Memo from adult magazine to rivals: class sells
By Christine Kearney and Sharon Reich
NEW YORK (Reuters) - In a darkly-lit cheap motel, photographer Jonathan Leder encourages a young female model posing semi-naked in a hot tub to lean toward the camera.
If that image of a nude young woman seems a tired cliche and cheap way to sell magazines, the makers of "Jacques" would beg to differ. For rival publishers it might pay to listen because "Jacques" is breaking a downward trend in periodical publishing where cost-cutting is the norm.
And publishers might be surprised to hear "Jacques" is not the latest high-end fashion magazine, but an adult publication that aims to be a kitschy vintage throwback to pin-up magazines of the 1960s and '70s with centerfolds of models such as a recent, topless woman posing on a vintage motorcycle.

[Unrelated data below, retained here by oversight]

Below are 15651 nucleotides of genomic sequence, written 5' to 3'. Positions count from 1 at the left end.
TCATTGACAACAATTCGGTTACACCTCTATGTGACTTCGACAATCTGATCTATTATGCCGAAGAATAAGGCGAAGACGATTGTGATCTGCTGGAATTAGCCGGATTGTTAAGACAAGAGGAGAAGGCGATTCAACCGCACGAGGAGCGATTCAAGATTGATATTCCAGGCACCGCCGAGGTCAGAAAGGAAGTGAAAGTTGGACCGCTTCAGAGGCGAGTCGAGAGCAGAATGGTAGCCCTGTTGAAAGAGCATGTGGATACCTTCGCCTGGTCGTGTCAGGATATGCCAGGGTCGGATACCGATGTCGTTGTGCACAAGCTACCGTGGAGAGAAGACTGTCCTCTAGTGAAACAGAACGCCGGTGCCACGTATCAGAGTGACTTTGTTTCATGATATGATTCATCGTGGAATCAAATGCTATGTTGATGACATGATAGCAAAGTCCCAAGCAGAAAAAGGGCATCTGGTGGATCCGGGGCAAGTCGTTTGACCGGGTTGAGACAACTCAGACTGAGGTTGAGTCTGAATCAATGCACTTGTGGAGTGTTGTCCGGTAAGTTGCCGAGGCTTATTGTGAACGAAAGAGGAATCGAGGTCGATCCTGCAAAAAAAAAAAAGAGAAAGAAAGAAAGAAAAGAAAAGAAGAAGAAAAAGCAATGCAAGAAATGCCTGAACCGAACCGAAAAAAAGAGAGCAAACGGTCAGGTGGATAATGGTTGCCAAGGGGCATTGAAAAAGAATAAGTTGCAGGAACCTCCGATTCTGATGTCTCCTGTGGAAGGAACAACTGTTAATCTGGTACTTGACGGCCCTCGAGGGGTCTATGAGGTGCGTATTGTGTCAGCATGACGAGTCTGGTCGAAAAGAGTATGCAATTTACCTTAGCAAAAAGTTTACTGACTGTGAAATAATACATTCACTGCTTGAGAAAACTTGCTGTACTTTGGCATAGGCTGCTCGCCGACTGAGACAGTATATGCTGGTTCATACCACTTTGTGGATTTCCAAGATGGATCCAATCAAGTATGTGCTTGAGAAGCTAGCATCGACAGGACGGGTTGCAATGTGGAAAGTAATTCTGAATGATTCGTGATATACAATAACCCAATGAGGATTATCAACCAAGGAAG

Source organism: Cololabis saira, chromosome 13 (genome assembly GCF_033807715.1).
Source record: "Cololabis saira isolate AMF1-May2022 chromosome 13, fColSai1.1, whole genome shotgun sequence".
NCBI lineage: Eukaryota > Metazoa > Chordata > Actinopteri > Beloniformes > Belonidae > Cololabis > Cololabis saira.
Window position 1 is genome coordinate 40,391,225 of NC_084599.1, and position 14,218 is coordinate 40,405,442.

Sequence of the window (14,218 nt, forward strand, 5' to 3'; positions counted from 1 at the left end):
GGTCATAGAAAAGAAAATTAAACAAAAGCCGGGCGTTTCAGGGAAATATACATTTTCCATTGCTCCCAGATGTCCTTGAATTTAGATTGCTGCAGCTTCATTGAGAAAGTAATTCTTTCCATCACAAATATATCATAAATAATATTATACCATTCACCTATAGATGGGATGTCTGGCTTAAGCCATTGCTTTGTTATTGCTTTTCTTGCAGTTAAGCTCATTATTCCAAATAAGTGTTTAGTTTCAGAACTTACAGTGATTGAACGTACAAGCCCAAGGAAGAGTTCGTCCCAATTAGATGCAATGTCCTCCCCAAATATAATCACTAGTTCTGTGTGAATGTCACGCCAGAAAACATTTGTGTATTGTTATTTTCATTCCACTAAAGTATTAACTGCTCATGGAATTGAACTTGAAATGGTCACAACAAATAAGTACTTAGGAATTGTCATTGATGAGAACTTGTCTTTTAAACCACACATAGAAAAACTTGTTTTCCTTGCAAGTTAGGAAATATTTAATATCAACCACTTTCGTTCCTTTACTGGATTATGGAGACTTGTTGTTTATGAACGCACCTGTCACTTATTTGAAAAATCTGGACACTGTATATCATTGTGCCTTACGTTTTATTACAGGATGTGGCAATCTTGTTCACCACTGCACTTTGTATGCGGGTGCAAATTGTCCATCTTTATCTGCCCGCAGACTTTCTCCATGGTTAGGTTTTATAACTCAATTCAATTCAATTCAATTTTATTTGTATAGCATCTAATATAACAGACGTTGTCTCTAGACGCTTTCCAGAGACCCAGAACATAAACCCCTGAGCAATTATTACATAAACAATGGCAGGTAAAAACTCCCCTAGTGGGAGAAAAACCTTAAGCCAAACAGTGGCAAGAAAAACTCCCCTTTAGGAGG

"It's a question of quality," Leder, the magazine's creative director told Reuters about the reason "Jacques" had increased in popularity while other magazines were failing.
"Unfortunately, publishers, like many other people in this day and age, seem to think, 'why not, if we can do it cheaper, let's just do it cheaper and sell it for less.'"
The "Jacques" mantra: spend a little on quality, and your book will sell for more -- to more people.
In a frantic publishing climate where many magazines have struggled with the rise of the Internet, "Jacques" launched in May 2009, a year that would see some 282 magazines fold in the first nine months, according to Marketingcharts.com.
Just 1,000 copies of "Jacques" were printed on its first run and of those, 175 were sold at newsstands. Now, the new issue of the quarterly magazine, which has a cover price of $9, has a print run of 14,000, is sold at bookstores including Barnes & Noble and Borders and has an overseas distributor. Continued...